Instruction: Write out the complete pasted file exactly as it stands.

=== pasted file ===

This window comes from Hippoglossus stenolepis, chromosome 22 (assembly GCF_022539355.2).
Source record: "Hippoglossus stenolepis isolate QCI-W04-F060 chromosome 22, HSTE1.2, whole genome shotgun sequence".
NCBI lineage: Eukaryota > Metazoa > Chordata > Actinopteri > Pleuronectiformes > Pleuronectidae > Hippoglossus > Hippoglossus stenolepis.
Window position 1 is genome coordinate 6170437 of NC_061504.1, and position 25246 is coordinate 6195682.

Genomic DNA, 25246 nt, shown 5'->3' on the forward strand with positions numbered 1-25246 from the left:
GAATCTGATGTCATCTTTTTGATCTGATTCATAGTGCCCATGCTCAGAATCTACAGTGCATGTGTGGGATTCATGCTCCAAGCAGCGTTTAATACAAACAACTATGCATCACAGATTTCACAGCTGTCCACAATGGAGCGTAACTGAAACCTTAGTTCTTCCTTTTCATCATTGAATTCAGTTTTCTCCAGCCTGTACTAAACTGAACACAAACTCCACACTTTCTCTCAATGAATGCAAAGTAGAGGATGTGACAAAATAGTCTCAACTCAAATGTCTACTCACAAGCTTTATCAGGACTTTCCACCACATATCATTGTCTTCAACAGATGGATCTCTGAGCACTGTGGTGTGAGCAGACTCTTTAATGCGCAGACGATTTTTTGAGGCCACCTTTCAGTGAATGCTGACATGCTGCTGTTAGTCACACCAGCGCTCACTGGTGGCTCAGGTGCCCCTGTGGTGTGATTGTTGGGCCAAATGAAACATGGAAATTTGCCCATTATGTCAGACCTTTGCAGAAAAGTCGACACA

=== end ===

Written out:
This window comes from Hippoglossus stenolepis, chromosome 22 (assembly GCF_022539355.2).
Source record: "Hippoglossus stenolepis isolate QCI-W04-F060 chromosome 22, HSTE1.2, whole genome shotgun sequence".
NCBI lineage: Eukaryota > Metazoa > Chordata > Actinopteri > Pleuronectiformes > Pleuronectidae > Hippoglossus > Hippoglossus stenolepis.
Window position 1 is genome coordinate 6170437 of NC_061504.1, and position 25246 is coordinate 6195682.

Genomic DNA, 25246 nt, shown 5'->3' on the forward strand with positions numbered 1-25246 from the left:
GAATCTGATGTCATCTTTTTGATCTGATTCATAGTGCCCATGCTCAGAATCTACAGTGCATGTGTGGGATTCATGCTCCAAGCAGCGTTTAATACAAACAACTATGCATCACAGATTTCACAGCTGTCCACAATGGAGCGTAACTGAAACCTTAGTTCTTCCTTTTCATCATTGAATTCAGTTTTCTCCAGCCTGTACTAAACTGAACACAAACTCCACACTTTCTCTCAATGAATGCAAAGTAGAGGATGTGACAAAATAGTCTCAACTCAAATGTCTACTCACAAGCTTTATCAGGACTTTCCACCACATATCATTGTCTTCAACAGATGGATCTCTGAGCACTGTGGTGTGAGCAGACTCTTTAATGCGCAGACGATTTTTTGAGGCCACCTTTCAGTGAATGCTGACATGCTGCTGTTAGTCACACCAGCGCTCACTGGTGGCTCAGGTGCCCCTGTGGTGTGATTGTTGGGCCAAATGAAACATGGAAATTTGCCCATTATGTCAGACCTTTGCAGAAAAGTCGACACA